As seen in Newsweek, by Scott McDonald
A recent study shows the health of young adults from 10 southern states a hindrance to the United States Army, and a subsequent national security crisis.
In a report released by The Citadel, the Army has seen an overall increase of overweight recruits who can’t pass entry-level physical fitness tests.
The results of the study coincides with the Army’s decision to raise the level of a recruit’s fitness and combat readiness, prompting the military to release a website to get future soldiers ready in advance of their basic training.
The Citadel conducted the survey this year with the U.S. Army Public Health Center and the American Heart Association and determined that overweight military recruits has led to more training injuries and an overhaul with a preemptive training process.
According to the study, the states of Texas, Louisiana, Mississippi, Alabama, Florida, Georgia, Tennessee, Arkansas, South Carolina, and North Carolina have the worst fitness and cardio levels for incoming recruits.
Eduardo Sanchez, the chief medical officer for prevention and chief of the Center for Health Metrics and Evaluation for the American Heart Association, said geography and local education systems play a role in shaping these young adults.
“All children deserve to live, learn and play in places where their health can thrive,” Sanchez said “This study underscores the importance of physical education in schools and emphasizes our responsibility to build communities with parks, bike lanes, and safe routes to school. This must be done — not just for our children’s hearts and brains — but for our national security.”
The report says that 27 percent of potential enlistees aged 17 to 24 are too obese, or overweight, to qualify for military service. Furthermore, the study reveals that 47 percent of men and 59 percent of women fail the Army’s entry-level training test.
The Army now will play a proactive role to get recruits ready in advance of basic training rather than be reactive and get them ready once they check on the base and get a bag full of gear.
The website the armed services branch launched includes training tutorials and videos that will prep soldiers for the Army Combat Fitness Test (ACFT). The site includes initiatives from the Army for improving soldier and unit readiness, to transform the Army’s fitness culture, reduce preventable injuries and to enhance mental toughness.
The ACFT has six main events, including 3-rep maximum deadlift, standing power throw, hand-release push-ups, a 250-meter sprint-drag-carry, leg tuck, and 2-mile run.
The ACFT site details each event with fitness components, its standard equipment and how the field test is evaluated. At the end of each exercise, it shows how those events correspond to combat readiness.
“If you can’t get in shape in 24 months, then maybe you should hit the road,” Army Chief of Staff Gen. Mark Milley said last month in Military.com.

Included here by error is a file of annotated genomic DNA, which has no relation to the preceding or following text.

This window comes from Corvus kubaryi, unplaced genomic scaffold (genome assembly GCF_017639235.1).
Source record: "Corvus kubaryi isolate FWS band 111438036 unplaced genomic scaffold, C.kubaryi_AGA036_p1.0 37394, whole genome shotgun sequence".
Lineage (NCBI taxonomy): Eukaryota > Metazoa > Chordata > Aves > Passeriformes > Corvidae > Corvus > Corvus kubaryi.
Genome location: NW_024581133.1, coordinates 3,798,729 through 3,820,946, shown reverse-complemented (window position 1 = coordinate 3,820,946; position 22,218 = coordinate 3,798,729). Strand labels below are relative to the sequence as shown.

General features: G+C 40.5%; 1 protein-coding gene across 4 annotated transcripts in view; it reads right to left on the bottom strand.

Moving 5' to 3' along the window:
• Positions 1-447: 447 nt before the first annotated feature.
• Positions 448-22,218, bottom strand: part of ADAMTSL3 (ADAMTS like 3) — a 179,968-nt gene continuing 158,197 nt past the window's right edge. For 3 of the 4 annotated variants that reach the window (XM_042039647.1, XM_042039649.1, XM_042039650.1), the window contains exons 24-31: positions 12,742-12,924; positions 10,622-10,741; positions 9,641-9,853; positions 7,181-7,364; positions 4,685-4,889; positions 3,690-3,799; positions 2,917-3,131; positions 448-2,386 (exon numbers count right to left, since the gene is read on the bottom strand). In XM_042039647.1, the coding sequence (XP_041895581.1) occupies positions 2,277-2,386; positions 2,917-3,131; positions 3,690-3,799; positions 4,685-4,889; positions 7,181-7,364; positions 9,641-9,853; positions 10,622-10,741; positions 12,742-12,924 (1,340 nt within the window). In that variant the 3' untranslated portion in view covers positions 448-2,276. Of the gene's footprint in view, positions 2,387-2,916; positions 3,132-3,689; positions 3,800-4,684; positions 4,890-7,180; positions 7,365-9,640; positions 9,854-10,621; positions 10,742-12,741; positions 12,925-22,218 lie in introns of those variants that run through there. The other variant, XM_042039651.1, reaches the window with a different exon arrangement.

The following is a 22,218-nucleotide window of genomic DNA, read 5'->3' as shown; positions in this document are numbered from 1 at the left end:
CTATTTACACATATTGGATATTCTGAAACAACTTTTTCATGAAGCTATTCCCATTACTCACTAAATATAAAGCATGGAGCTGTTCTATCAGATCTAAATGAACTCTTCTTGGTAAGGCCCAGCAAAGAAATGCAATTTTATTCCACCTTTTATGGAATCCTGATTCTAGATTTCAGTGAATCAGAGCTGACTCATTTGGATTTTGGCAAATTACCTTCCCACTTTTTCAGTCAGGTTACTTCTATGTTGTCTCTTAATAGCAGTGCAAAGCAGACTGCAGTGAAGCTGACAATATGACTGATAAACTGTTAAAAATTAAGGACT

“We don’t want to lose thousands of soldiers to [the ACFT]. This fitness test is hard. No one should be under any illusions about it. But we really don’t want to lose soldiers on the battlefield. We don’t want young men and women to get killed in action because they weren’t fit,” Milley said.
The decision of the Army to up its physical fitness requirements comes alongside a time when so many recruits are coming in not prepared for the rigors.
“While commanding in combat, I saw the effect training-related injuries had on mission accomplishment,” Lt. Gen. Mark Hertling, a former commander of U.S. Army Europe, told the Citadel. “In basic training, the number of unfit recruits forced changes to our physical training procedures and dining menus. [The] study provides critical insight into the real national security issues posed by recruits who are less physically fit and less prepared for military service than they have ever been in our history.”
The Army began a field trial of the ACFT in October this year with master fitness trainers at select units. The ACFT will go through two more trial phases before it becomes the Army’s physical test of record no later than October 2020.
A follow up note from The Citadel
Daniel Bornstein, Ph.D., who conducted the research and authored the report referenced in this Newsweek article, is an assistant professor in The Citadel Department of Health and Human Performance. He began working at The Citadel in 2013 after completing his Ph.D. in Exercise Science from the University of South Carolina.
Bornstein has published extensively and presents regularly at national and international conferences in the areas of physical activity and public health including physical activity monitoring, physical activity communication, physical activity policy and physical activity messaging.
He is currently leading a series of research studies investigating the impacts of physical inactivity and low physical fitness on military readiness and national security.
Bornstein recently announced the release of a new book he co-authored, Physical Activity and Public Health Practice. The book will be available for purchase in January 2019. It written to help people design, deliver and evaluate physical activity interventions in order to improve fitness, health and security of the nation.
Learn about more of The Citadel’s faculty experts here.